Tales of two tigers
The term ‘Celtic Tiger’ was first coined on 31 August 1994 by the author
of an article in the newsletter of the American investment bank Morgan
Stanley that suggested comparisons with the EastAsian tiger economies.1 It was quickly adopted by Irish financial journalists and economists and soon became ubiquitous within media and political debates.
In Inside the Celtic Tiger: The Irish Economy and the Asian Model
(1998) Denis O’Hearn argued that the few widely agreed characteristics
of tiger economies were largely descriptive and superficial
partnership, as in John's case, or with the help of intermediaries or as part of a self-organised journey, moving abroad is evidently a key node in their career trajectory and, as outlined in Chapter 5 , marks the moment when a young person's dream of ‘becoming a somebody’ seemingly materialises. However, arriving in Europe, South-EastAsia or elsewhere is far from the end point of a player's journey. Rather, reaching what is often perceived in young players’ imaginations as the football Eldorado is seldom the ticket to a smooth and successful future career trajectory
Crystallising the ‘Nordic turn’ in Japan and
patriarchal decline in China
Peng and Wong explained that ‘exceptionalism’ or ‘welfare laggardness’ within the
EastAsian model of welfare regimes was blamed on shared Confucian heritages
and legacies of patriarchal fatherhood, which held back welfare state development:
respect for education, filial piety, deference to authority, patriarchy, and above all the
centrality of the family and kinship ties in social organisation – constrained the development of more western conceptions of the welfare state
very different and contrasting Western and non-Western contexts, to illustrate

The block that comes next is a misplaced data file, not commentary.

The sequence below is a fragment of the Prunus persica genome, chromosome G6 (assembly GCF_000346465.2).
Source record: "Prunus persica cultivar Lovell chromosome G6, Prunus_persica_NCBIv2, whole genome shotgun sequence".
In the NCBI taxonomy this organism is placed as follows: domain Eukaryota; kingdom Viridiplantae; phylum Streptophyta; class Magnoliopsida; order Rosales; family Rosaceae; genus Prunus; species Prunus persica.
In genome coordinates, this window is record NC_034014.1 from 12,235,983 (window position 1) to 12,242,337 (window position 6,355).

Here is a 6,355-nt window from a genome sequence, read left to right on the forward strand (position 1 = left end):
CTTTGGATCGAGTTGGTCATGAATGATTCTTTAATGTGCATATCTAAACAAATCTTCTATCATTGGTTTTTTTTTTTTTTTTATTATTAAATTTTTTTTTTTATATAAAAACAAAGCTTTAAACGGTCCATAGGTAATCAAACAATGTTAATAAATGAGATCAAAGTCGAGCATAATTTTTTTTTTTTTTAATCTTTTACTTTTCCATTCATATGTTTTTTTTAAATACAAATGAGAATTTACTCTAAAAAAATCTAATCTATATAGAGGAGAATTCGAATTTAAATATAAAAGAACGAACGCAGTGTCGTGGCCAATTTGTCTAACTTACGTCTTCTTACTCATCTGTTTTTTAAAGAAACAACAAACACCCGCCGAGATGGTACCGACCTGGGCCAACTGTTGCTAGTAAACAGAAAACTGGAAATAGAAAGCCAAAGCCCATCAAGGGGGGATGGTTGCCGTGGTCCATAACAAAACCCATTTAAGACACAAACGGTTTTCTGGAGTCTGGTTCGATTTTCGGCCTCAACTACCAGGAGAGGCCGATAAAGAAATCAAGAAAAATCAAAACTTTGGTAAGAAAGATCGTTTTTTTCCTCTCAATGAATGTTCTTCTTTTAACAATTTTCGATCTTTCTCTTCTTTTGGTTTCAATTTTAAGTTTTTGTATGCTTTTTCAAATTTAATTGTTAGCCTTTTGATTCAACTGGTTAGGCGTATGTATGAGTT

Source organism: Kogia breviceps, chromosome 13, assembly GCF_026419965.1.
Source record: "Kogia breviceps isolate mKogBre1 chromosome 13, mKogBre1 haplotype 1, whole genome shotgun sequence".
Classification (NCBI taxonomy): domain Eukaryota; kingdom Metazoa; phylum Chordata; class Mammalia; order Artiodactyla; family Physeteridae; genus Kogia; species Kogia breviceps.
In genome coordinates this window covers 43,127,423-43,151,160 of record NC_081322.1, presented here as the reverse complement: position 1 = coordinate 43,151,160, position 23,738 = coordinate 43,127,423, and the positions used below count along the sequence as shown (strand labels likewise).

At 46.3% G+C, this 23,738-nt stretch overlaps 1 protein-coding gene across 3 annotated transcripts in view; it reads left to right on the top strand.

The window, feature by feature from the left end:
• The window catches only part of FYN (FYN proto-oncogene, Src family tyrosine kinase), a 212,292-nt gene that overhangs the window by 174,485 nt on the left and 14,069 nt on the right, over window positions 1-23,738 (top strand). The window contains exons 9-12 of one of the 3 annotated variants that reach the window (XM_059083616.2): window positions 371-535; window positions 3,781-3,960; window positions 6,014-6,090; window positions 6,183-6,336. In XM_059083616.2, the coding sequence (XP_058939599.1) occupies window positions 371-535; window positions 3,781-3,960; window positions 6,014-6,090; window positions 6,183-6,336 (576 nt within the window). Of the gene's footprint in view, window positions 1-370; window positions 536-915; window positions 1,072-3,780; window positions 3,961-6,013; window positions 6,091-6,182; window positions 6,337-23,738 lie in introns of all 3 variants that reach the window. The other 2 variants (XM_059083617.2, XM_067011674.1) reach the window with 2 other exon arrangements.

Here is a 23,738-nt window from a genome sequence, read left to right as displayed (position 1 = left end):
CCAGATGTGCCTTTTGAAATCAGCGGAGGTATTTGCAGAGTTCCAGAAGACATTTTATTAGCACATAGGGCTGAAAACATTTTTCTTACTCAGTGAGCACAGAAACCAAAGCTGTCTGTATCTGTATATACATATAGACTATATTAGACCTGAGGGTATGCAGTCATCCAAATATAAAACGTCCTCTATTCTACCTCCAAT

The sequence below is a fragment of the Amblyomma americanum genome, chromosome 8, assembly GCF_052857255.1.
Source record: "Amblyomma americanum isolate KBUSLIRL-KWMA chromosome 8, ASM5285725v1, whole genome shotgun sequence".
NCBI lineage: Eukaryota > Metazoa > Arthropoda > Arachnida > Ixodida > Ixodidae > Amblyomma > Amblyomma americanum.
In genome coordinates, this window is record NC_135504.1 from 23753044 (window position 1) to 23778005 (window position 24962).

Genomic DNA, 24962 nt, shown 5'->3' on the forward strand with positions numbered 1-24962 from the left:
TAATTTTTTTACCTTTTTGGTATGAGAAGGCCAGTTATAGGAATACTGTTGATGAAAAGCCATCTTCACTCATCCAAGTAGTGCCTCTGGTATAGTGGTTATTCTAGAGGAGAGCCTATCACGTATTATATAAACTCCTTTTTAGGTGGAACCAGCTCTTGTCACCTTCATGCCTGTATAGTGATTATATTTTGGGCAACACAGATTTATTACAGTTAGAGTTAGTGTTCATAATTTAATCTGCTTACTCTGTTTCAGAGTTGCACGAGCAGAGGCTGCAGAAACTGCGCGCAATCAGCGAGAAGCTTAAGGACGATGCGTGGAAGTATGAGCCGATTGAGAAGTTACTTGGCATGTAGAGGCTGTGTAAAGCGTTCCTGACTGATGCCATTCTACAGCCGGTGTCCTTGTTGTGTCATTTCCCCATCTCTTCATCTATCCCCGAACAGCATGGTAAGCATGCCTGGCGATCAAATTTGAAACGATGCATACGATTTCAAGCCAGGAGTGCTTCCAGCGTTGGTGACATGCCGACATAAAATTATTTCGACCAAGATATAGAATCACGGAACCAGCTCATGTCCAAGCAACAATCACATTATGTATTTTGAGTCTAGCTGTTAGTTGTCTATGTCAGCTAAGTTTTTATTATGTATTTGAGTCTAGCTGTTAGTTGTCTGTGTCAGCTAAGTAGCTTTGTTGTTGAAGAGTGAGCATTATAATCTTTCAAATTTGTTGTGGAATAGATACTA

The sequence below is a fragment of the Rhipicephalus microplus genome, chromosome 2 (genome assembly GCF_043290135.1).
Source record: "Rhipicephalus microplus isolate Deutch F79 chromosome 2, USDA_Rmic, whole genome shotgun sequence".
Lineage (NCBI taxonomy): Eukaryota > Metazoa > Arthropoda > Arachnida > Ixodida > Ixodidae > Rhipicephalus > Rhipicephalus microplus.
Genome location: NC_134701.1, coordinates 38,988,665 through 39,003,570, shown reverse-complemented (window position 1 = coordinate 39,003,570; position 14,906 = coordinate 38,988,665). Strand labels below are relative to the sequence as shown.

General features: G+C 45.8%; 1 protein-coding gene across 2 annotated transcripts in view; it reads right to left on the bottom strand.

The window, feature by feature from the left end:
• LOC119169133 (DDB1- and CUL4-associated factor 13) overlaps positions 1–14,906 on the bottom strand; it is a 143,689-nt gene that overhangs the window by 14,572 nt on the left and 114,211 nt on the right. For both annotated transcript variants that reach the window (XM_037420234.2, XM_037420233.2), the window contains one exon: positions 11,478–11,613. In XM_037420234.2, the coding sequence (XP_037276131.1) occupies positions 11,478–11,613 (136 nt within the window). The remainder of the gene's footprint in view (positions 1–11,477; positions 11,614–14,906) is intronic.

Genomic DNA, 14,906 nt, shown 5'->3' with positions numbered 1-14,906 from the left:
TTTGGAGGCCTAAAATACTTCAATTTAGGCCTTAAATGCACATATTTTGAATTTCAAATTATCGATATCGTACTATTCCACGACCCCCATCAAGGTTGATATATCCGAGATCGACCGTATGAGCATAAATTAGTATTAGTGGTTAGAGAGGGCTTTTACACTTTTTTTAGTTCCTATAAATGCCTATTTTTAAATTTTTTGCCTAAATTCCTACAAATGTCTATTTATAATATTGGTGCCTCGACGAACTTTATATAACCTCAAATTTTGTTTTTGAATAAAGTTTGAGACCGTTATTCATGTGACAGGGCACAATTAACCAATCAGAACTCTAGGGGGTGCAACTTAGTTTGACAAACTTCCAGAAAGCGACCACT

and reflect on them. Thus Chapter 7 focuses on the main non-Western region
of EastAsia, and specifically on its core, the People’s Republic of China. It looks
into China’s economic development, its associated new and massive urbanisation processes, and the associated staging of a number of first- and second-order
mega-events by Chinese cities. By contrast Chapter 8 focuses on a traditional
and familiar Western mega-event host city, namely London, looking in particular at the 2012
the norm among African players in Europe and South-EastAsia (Poli, 2010a ; Büdel, 2013 ; Ungruhe and Büdel, 2016 ). Even reaching a modest level in a professional league abroad remains out of reach for most. Yet, at first glance, players’ mere presence in Europe or South-EastAsia appears to open doors and increases their chances of carving out a career. Playing in these territories typically enables access to professional infrastructures, such as modern training facilities, highly qualified coaching staff and physiotherapists. This infrastructure can help
levels of the professional European game had increased to almost one thousand (Ricci, 2000 ).
As the export trade in African players gathered pace in the 1980s and 1990s, the mobilities of these footballers increasingly encompassed markets beyond Europe. For example, intra-continental migration saw players move to other African states that were considered to be feeder nations to the European market (Alegi, 2010 ). African footballers also moved to South and South-EastAsia in this period. For example, the Nigerian David Williams was the first